But Russia is disproportionately calling up its ethnic minorities, and they’ve noticed. And, believe it or not, oppressed minorities would typically rather not die subjecting other ethnicities to oppression.

Remember, when Russia called up 300,000 men for military service and an estimated more than 200,000 fled the country in a week?

And AP just released phone calls of Russian soldiers who want to flee their units.

Russia can barely keep up the bonuses needed to keep drawing volunteers into the military, and that’s without paying many of the death bonuses. Because, yes, Russian families are supposed to get death gratuities, but Russia is reportedly hiding many deaths to prevent paying out.

Meanwhile, the Russian economy continues to flash warning signs, the economy that’s needed to provide those bonuses. As well as pay for the massive amounts of destroyed war material.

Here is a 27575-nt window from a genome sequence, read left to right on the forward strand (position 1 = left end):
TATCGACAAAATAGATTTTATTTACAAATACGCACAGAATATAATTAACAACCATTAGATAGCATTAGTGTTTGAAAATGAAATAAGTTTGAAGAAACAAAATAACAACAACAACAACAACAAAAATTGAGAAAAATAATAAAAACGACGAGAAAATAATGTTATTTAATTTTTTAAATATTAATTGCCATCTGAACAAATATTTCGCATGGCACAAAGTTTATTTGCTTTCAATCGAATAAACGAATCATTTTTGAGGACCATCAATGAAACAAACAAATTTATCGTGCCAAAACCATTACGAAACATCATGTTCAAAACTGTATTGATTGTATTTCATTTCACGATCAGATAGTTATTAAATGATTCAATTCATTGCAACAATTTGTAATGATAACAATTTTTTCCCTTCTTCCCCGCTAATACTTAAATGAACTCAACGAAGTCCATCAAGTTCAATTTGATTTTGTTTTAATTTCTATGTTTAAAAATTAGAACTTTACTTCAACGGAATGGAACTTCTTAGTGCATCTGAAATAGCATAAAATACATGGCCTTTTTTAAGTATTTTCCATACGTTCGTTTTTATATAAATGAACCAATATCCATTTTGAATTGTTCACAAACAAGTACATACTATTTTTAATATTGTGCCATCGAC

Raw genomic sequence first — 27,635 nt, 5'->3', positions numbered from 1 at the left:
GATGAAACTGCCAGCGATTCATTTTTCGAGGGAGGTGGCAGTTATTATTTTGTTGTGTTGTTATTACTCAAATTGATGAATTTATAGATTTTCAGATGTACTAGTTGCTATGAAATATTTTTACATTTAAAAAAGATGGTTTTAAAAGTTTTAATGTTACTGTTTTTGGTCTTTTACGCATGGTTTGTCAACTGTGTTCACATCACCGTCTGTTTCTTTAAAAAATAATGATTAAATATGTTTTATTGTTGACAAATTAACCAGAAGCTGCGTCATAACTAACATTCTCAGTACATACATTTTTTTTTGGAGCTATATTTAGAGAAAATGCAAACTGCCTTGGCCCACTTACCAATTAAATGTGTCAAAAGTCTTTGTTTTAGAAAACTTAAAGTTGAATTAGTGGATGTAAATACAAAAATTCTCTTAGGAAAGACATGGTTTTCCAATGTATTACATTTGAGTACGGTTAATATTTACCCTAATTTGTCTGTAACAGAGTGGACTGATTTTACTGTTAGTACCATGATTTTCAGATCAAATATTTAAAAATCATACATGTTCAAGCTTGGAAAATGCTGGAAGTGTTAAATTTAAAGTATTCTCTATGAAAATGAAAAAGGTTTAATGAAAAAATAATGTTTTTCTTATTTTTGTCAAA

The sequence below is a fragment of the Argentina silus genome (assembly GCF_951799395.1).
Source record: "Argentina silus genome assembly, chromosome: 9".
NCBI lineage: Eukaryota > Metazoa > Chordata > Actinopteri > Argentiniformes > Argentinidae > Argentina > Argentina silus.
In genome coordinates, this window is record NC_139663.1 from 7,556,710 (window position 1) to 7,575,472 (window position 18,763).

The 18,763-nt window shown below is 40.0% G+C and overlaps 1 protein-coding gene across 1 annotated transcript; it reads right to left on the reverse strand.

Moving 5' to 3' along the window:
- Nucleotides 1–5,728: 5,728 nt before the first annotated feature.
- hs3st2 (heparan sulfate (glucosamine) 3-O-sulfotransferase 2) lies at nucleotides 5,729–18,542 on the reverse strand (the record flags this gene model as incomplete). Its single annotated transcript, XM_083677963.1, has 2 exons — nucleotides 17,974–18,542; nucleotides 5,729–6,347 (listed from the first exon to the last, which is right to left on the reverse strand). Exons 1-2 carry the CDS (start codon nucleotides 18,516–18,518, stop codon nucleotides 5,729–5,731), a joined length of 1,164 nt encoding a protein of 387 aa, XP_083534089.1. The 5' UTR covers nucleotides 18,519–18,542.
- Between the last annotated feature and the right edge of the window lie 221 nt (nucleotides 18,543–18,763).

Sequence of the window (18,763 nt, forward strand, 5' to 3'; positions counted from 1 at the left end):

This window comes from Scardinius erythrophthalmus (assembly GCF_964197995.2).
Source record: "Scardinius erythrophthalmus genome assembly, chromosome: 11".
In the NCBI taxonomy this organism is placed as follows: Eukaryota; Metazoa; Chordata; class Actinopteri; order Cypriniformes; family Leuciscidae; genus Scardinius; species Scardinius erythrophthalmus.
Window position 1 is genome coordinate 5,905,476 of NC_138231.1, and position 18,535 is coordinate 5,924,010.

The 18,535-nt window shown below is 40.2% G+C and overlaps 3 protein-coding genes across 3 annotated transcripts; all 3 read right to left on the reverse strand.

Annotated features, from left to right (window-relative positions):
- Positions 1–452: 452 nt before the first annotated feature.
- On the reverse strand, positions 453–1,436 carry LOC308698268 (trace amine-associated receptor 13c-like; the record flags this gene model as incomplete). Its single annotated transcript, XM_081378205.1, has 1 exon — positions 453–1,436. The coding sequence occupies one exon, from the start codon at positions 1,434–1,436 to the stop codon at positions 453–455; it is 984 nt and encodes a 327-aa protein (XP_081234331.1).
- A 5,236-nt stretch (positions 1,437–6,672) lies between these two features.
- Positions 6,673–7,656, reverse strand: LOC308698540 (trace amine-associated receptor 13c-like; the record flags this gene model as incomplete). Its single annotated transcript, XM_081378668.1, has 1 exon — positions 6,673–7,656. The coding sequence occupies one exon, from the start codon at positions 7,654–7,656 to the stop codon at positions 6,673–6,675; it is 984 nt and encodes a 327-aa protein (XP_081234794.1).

A conscription further damages the economy, requires more money for training, money for enforcement, and then more money for death bonuses and funerals. Indeed, Putin is reportedly afraid to call another mass mobilization precisely because of the damage to the economy and popular sentiment.

The Russian economy is in the toilet

Most media credulously prints whatever economic numbers that Russia claims. But more skeptical economists have double-checked Russia’s claims. First, the bulk of Russia’s income, as always, comes from the sale of Urals Crude. But Urals Crude is trading at less than $62 a barrel as of the time of writing. And that’s despite massive OPEC production cuts and Russia restricting exports. So Russia is collecting little per barrel while also selling fewer barrels.